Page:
A networking group has found some fast growth with a twist on the traditional model.
Family therapist and counselor Robyn Spirtas didn't set out to start a networking group.
But in 2009, with the economy tanking, she got together to talk business with a few friends. They had such a great time at lunch they decided to meet again the next month. This time they brought a few more friends, and soon the group was too big to keep gathering at Spirtas's office.
So they moved to Theresa's Restaurant in Bradenton. And the group kept growing, eventually becoming S.W.A.T. Networking, which stands for Successful Women Aligning Together. As membership continued to increase, it had to make another move, this time to Renaissance on 9th in Bradenton, where it still meets monthly.
And from that single Bradenton group, S.W.A.T. Networking has expanded to seven chapters, with monthly meetings in Lakewood Ranch, Sarasota, Parrish, Venice, Brandon and Bradenton Beach. More than 300 women call themselves S.W.A.T. “sisters,” ranging in age from 19 to 83. “It just keeps expanding,” says Spirtas, S.W.A.T.'s founder and CEO.
One reason for S.W.A.T.'s success is how it differs from other local networking groups. There's no exclusivity in S.W.A.T., which means no limits as to how many members can come from the same industry. So there are multiple Realtors, bankers and chiropractors, for example, among its membership.
“I don't want to turn anybody away, because everyone's different,” says Spirtas, who holds a Ph.D. in counseling psychology and spent 26 years in private practice. “It's always been my philosophy that there's enough to go around. You can't possibly do everything. If you recommend other S.W.A.T. sisters who do the same or similar as you, it will come back to you.”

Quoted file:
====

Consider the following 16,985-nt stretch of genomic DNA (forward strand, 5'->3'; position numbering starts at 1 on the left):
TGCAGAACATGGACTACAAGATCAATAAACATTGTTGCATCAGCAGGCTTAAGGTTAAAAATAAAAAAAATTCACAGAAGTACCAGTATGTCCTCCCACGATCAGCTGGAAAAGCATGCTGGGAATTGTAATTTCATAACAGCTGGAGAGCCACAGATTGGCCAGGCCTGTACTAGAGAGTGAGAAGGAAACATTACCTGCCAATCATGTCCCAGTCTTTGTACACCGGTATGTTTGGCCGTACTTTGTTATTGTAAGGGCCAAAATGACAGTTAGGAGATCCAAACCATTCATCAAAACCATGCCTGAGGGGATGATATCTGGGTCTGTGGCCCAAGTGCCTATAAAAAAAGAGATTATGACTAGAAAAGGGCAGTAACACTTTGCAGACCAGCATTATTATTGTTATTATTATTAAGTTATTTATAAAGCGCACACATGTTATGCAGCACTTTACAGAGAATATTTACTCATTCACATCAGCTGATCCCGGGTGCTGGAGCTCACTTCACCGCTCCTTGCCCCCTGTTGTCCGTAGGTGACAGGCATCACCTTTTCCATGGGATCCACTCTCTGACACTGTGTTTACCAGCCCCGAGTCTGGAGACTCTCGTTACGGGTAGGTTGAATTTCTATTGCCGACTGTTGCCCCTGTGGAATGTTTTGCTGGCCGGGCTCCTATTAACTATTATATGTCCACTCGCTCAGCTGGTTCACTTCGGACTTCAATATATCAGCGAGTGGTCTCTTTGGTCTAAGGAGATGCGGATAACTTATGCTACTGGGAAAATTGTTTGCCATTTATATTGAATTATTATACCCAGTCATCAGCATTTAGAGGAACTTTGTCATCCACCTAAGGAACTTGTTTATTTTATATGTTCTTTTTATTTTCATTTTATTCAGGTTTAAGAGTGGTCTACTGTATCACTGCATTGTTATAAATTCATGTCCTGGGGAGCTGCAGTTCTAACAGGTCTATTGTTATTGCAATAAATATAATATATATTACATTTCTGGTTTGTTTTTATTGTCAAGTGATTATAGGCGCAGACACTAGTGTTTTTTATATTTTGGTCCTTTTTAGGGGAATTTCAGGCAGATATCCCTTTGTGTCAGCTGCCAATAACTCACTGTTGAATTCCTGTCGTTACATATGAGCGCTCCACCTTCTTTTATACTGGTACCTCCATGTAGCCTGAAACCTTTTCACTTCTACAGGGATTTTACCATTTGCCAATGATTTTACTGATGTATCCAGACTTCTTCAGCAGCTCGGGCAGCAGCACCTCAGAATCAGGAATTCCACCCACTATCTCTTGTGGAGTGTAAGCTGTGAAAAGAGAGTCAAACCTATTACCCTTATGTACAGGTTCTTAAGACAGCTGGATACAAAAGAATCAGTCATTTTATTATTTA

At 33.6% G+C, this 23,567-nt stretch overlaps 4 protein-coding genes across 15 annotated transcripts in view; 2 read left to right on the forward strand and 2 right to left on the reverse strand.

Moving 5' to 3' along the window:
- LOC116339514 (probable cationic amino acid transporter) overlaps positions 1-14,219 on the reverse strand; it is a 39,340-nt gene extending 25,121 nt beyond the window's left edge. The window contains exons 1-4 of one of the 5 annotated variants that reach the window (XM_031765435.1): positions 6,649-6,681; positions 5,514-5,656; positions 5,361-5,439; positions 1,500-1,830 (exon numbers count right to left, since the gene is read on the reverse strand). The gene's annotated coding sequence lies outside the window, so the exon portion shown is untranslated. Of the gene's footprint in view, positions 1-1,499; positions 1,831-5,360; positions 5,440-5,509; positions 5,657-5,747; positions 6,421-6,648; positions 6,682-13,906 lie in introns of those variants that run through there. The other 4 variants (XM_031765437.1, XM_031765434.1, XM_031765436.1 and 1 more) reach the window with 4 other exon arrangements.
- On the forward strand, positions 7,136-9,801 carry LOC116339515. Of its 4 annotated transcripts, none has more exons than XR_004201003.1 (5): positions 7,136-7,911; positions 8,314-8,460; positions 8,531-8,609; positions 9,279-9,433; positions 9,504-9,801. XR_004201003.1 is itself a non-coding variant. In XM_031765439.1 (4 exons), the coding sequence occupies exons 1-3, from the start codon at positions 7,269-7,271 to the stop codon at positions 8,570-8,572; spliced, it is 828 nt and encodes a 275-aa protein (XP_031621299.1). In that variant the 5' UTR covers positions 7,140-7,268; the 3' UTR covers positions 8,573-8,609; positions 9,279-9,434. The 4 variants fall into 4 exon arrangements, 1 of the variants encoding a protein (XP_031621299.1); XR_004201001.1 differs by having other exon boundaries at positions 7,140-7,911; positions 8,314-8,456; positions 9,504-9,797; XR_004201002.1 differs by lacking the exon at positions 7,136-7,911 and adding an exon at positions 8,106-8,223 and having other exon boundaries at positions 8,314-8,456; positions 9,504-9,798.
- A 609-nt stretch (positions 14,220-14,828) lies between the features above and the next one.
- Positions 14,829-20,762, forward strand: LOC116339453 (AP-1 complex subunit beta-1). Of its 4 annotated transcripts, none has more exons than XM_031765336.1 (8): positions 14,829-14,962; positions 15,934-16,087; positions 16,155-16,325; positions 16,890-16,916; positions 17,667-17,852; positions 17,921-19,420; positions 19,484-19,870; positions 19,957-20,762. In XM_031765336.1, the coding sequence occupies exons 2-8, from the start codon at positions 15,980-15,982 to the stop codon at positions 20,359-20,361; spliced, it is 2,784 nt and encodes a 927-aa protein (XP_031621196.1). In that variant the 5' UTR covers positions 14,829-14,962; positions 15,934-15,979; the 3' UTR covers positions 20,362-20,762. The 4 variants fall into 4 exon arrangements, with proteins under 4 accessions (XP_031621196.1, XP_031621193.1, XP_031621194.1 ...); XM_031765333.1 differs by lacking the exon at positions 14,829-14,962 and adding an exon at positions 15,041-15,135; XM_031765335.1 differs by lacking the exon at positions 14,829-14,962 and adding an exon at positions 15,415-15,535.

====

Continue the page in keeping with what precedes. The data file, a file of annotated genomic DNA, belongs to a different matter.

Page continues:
The group's all-women membership also helps it stand out from other options. “S.W.A.T. is a place to come and network your business, and that's our No. 1 priority,” says executive director Deb Gerard. “But it's also made up of over 300 women who truly care about each other. It's like the sorority of networking; it's a sisterhood. You get to know each other and you develop relationships outside of your business model.”
Members support causes important to each other, provide assistance during difficult life events and commiserate about career difficulties. Each chapter tracks who comes to the meetings and reaches out to members who haven't shown up in a while to make sure they're OK.
Those deeper connections create not only friendships, but also business opportunities. Some members have grown their businesses so much through S.W.A.T. that they can no longer make the regular monthly meetings. That led to a new membership level for the group. While regular membership is $125 a year ($100 for nonprofits), the limited-access membership option is $75. That keeps those women in S.W.A.T.'s business directory and allows them to continue networking online with other members.
Regular members choose three home chapters at which they want to attend meetings. Women are encouraged to bring their daughters, nieces and granddaughters along to help develop the next generation of successful businesswomen.
Membership fees cover the group's basic operating expenses, and a team of more than 50 volunteers help run the chapters. Each position in each chapter receives the same training. So if, say, the secretary for Lakewood Ranch can't make a meeting, another chapter's secretary can fill in.
Additional chapters are a possibility, but that connectedness and focus on consistency comes with pros and cons. “It makes it harder and easier at the same time,” says Spirtas. “If they were individual chapters that were self-sufficient, it might be different. But we don't run that way. We're all under one umbrella. So the more chapters we have, the more complicated it gets.”